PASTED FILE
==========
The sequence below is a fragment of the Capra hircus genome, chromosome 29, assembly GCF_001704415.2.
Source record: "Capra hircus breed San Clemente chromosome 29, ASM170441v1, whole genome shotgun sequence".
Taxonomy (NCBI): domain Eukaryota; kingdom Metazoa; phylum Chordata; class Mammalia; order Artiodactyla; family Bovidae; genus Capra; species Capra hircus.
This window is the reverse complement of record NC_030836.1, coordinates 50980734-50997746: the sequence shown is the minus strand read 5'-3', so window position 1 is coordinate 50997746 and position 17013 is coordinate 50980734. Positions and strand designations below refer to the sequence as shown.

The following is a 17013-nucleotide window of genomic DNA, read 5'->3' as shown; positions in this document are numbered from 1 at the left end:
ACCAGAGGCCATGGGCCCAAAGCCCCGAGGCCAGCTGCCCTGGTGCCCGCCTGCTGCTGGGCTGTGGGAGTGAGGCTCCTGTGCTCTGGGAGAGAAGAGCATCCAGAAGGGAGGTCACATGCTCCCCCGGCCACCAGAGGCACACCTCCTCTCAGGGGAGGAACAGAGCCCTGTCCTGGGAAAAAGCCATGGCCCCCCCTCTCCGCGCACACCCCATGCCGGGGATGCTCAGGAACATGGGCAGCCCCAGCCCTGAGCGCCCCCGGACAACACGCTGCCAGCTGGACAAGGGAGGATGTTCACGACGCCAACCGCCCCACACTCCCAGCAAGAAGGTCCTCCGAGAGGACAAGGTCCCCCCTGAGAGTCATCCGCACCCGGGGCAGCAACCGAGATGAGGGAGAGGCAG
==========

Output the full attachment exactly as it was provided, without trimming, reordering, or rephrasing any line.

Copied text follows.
The sequence below is a fragment of the Capra hircus genome, chromosome 29, assembly GCF_001704415.2.
Source record: "Capra hircus breed San Clemente chromosome 29, ASM170441v1, whole genome shotgun sequence".
Taxonomy (NCBI): domain Eukaryota; kingdom Metazoa; phylum Chordata; class Mammalia; order Artiodactyla; family Bovidae; genus Capra; species Capra hircus.
This window is the reverse complement of record NC_030836.1, coordinates 50980734-50997746: the sequence shown is the minus strand read 5'-3', so window position 1 is coordinate 50997746 and position 17013 is coordinate 50980734. Positions and strand designations below refer to the sequence as shown.

The following is a 17013-nucleotide window of genomic DNA, read 5'->3' as shown; positions in this document are numbered from 1 at the left end:
ACCAGAGGCCATGGGCCCAAAGCCCCGAGGCCAGCTGCCCTGGTGCCCGCCTGCTGCTGGGCTGTGGGAGTGAGGCTCCTGTGCTCTGGGAGAGAAGAGCATCCAGAAGGGAGGTCACATGCTCCCCCGGCCACCAGAGGCACACCTCCTCTCAGGGGAGGAACAGAGCCCTGTCCTGGGAAAAAGCCATGGCCCCCCCTCTCCGCGCACACCCCATGCCGGGGATGCTCAGGAACATGGGCAGCCCCAGCCCTGAGCGCCCCCGGACAACACGCTGCCAGCTGGACAAGGGAGGATGTTCACGACGCCAACCGCCCCACACTCCCAGCAAGAAGGTCCTCCGAGAGGACAAGGTCCCCCCTGAGAGTCATCCGCACCCGGGGCAGCAACCGAGATGAGGGAGAGGCAG